Medical centre dedicated to artists opens in Antwerp

Summary

A new health centre focuses on the total well-being of musicians, sculptors and dancers, seeking holistic approaches to career- and even life-threatening conditions

Suffering for their art

Hours of sitting in the same scrunched-up position as he worked on his sculptures resulted in chronic back pain for Ludwig Vandevelde. The money he earned, he ploughed into new works rather than medical insurance. Then disaster struck when he tried to lift a wooden block weighing several hundred kilos. Three operations later he was, he says, a physical and mental wreck.

“I was quite a successful sculptor in the 1980s and ’90s,” he says. “That means I was practising my sculpture full-time and these works were shown to the international art market, in quite prominent galleries and museums. That didn’t mean I was earning big money, rather that I was surviving in a very competitive art world.”

After the accident, life for Vandevelde became very difficult. “I couldn’t concentrate and work in the studio. I lost contact with my galleries, museums, critics and friends, and I was completely isolated,” he says. “Medical treatment cost a lot of money that I didn’t have. My wife couldn’t stand this situation and left me. At one point, I felt so completely empty that I asked a doctor for euthanasia.”

Vandevelde’s story is all too common in the art world, and that’s why Antwerp University Hospital and the University of Antwerp have recently opened a multidisciplinary expertise centre for the prevention and treatment of health complaints in artists. The goal of Antwerp HeArts (Healthcare for Artists) is to provide a holistic approach to their medical problems.

Catch-22

The centre will cater for the full gamut of artists: jazz musicians suffering from tinnitus, singers with voice problems, musicians with focal dystonia (a neuromuscular disorder that can cause cramps so bad that a violinist, for example, would no longer be able to play) and dancers with chronic back pain. What’s important is that the centre will address their whole health and well-being.

“At Antwerp HeArts, we are particularly interested in artists’ diseases, including musculoskeletal injuries and chronic pain and also loss of hearing or other complaints. We are also particularly interested in a multi-disciplinary approach, looking at the psychological part,” says Nathalie Roussel, a co-ordinator of the centre. 

Dancers, for example, are freelancers and their careers are short. They aren’t going to be dancing until they’re 65

- Nathalie Roussel

Key factors in this psychological distress include things such as loss of work for these people who are often freelancers, fear about what will happen to their career and consequent financial problems. “We think it’s important to see their problems as a whole,” she says. “If necessary, we can then collaborate with psychologists. Dancers, for example, are freelancers and their careers are short. They aren’t going to be dancing until they’re 65.”

Getting artists to seek help early enough is a further challenge. If they seek help for medical complaints, they can develop a reputation for being injury-prone, meaning they don’t get work. If they leave it too long, other complaints can set in. Roussel explains that chronic lower back pain in dancers can quickly lead to other joint problems because of a lack of strength in their trunk.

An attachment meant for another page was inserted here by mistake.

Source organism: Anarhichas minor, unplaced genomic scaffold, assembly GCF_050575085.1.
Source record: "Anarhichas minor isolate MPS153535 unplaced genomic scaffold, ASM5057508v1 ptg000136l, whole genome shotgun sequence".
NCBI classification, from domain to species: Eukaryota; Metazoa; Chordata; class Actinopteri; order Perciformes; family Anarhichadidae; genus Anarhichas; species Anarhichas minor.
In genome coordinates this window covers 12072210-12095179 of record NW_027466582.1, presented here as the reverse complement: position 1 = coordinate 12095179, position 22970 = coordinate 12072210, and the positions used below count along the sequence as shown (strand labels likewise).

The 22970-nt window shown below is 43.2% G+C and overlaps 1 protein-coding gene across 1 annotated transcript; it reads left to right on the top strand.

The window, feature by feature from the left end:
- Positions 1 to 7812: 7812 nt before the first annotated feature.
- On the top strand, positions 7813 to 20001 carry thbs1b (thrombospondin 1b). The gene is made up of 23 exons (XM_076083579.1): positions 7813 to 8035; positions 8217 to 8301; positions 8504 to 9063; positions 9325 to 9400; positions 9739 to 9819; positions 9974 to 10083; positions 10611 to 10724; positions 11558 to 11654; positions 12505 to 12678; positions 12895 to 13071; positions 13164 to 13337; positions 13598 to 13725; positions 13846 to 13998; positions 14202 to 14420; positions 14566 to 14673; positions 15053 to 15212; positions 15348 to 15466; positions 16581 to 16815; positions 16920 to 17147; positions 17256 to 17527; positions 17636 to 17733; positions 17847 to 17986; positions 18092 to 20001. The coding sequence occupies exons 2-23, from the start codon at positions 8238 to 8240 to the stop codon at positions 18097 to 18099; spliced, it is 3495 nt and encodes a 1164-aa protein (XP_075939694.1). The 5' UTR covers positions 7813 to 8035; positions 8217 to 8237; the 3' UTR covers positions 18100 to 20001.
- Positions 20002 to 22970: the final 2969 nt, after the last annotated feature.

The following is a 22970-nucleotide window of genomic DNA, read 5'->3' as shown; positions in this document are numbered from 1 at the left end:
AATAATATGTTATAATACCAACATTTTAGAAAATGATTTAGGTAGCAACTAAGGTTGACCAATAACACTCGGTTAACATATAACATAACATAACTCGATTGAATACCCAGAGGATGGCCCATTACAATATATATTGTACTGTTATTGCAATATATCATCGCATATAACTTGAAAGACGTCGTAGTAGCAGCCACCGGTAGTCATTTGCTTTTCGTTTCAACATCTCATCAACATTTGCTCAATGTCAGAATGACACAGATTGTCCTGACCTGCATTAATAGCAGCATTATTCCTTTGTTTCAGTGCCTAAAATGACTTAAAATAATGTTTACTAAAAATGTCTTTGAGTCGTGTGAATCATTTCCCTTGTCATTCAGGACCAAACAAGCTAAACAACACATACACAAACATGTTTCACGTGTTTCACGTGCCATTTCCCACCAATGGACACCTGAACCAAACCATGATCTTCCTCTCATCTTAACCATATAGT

Even when they are ready to come forward for help, until now, it has been with mixed success due to the complicated and multi-faceted nature of their problems. Vandevelde says of his own experience: “As a patient, you’re in the hands of one specialist, who doesn’t know what the others are capable of. One has to find out every possible solution himself.”

Patient’s identity

Roussel says these issues were a large part of what prompted the university and the hospital to open the centre. Putting different aspects of medical care under one roof will, they hope, lead to better prevention. They also hope to lead research in some underexplored areas like focal dystonia “It’s not useful to just treat the hands. We have to look at the brain and central nervous system as well.”

As for getting artists to come forward sooner, Roussel says the centre is working closely with leading companies like Opera Ballet Vlaanderen, deFilharmonie orchestra, multi-disciplinary artist Jan Fabre, the Antwerp School of Arts and the Toneelhuis theatre. “We hope that through these collaborations, the threshold for them to seek help will be lower.”

Vandevelde, who is now head of sculpture at Hogeschool Gent, gave his testimony to support the development of Antwerp HeArts. After 10 years of suffering, he was finally put on track to recovery with an individualised treatment of diet, medication, yoga and meditation, prescribed by the doctor he previously went to for euthanasia.

“I feel relieved and thankful that this awful period is behind me,” he says. “On the other hand, I still regret that I had to suffer, unnecessarily, for so many years. With the good guidance of a generalist who is interested in his patients’ well-being [instead of the focus on a specialisation] my problem would have been solved much earlier.”

In his view, HeArts will tackle the core problems for artists, including prevention, a combined recovery programme, medical care that allows patients to recoup costs, and, crucially, an awareness of artists’ needs. “At HeArts, they are very much aware of the fact that the artistic practice is the patient’s identity.”

Photo: Dancers in Opera Ballet Vlaanderen’s production of Bolero
© Filip Van Roe